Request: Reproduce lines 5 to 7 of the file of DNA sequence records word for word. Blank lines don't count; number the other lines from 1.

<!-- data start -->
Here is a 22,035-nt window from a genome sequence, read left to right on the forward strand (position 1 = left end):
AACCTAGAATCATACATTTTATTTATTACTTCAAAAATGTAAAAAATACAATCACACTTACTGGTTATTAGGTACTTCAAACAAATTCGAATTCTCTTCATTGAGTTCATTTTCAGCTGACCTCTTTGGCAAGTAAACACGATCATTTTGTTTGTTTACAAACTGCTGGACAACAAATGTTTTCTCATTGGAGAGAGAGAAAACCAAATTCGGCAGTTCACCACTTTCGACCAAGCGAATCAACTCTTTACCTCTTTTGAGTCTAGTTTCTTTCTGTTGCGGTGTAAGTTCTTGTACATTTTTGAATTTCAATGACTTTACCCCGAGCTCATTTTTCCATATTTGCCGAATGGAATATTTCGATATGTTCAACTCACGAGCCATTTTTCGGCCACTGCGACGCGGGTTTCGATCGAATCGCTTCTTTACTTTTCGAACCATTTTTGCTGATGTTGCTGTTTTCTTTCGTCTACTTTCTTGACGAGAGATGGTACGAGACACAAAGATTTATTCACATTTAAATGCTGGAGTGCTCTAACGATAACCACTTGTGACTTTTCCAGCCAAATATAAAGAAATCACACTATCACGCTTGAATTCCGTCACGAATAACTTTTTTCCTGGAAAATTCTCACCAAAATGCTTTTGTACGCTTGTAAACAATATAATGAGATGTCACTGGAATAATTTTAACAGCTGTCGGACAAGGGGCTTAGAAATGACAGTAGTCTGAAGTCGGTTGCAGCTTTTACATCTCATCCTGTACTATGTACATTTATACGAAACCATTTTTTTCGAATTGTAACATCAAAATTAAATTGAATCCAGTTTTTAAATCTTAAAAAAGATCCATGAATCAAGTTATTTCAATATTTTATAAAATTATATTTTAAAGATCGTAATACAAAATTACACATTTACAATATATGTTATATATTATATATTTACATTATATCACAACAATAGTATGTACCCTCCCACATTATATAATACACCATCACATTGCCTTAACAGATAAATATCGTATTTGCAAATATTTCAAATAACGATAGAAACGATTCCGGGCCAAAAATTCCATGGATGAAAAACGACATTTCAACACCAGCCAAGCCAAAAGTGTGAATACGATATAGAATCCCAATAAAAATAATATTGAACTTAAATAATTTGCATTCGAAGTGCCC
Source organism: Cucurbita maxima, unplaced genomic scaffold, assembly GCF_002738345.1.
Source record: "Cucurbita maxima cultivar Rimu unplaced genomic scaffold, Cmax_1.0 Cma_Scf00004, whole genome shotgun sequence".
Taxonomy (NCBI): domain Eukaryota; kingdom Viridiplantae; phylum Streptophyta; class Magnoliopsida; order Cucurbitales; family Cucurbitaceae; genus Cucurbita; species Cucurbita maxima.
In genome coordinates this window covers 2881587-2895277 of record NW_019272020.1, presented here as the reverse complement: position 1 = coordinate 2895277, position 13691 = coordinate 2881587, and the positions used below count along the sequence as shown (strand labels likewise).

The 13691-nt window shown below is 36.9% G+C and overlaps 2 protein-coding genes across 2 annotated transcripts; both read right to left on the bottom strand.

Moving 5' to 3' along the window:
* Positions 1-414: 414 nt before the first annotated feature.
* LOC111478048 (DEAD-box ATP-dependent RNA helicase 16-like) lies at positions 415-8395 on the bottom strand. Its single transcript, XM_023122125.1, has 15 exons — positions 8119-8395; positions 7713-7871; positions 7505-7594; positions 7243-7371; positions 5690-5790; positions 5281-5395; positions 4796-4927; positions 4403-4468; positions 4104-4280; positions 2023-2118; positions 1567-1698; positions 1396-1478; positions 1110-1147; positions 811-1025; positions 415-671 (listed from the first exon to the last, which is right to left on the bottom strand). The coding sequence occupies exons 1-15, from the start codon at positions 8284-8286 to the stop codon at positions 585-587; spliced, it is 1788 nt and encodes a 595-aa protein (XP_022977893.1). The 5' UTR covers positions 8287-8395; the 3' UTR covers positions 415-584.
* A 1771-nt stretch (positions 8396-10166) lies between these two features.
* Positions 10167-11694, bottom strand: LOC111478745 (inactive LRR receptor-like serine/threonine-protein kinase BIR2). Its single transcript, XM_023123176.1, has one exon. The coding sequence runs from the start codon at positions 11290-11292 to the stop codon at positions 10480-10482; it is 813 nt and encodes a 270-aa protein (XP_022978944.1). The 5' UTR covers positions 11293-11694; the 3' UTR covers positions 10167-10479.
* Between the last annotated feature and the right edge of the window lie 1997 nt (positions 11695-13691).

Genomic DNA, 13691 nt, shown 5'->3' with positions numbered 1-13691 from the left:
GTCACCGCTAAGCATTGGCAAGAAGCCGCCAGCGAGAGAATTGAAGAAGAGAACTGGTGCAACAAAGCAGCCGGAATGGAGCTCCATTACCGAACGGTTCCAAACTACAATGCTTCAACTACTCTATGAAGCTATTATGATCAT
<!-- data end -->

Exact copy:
Taxonomy (NCBI): domain Eukaryota; kingdom Viridiplantae; phylum Streptophyta; class Magnoliopsida; order Cucurbitales; family Cucurbitaceae; genus Cucurbita; species Cucurbita maxima.
In genome coordinates this window covers 2881587-2895277 of record NW_019272020.1, presented here as the reverse complement: position 1 = coordinate 2895277, position 13691 = coordinate 2881587, and the positions used below count along the sequence as shown (strand labels likewise).

The 13691-nt window shown below is 36.9% G+C and overlaps 2 protein-coding genes across 2 annotated transcripts; both read right to left on the bottom strand.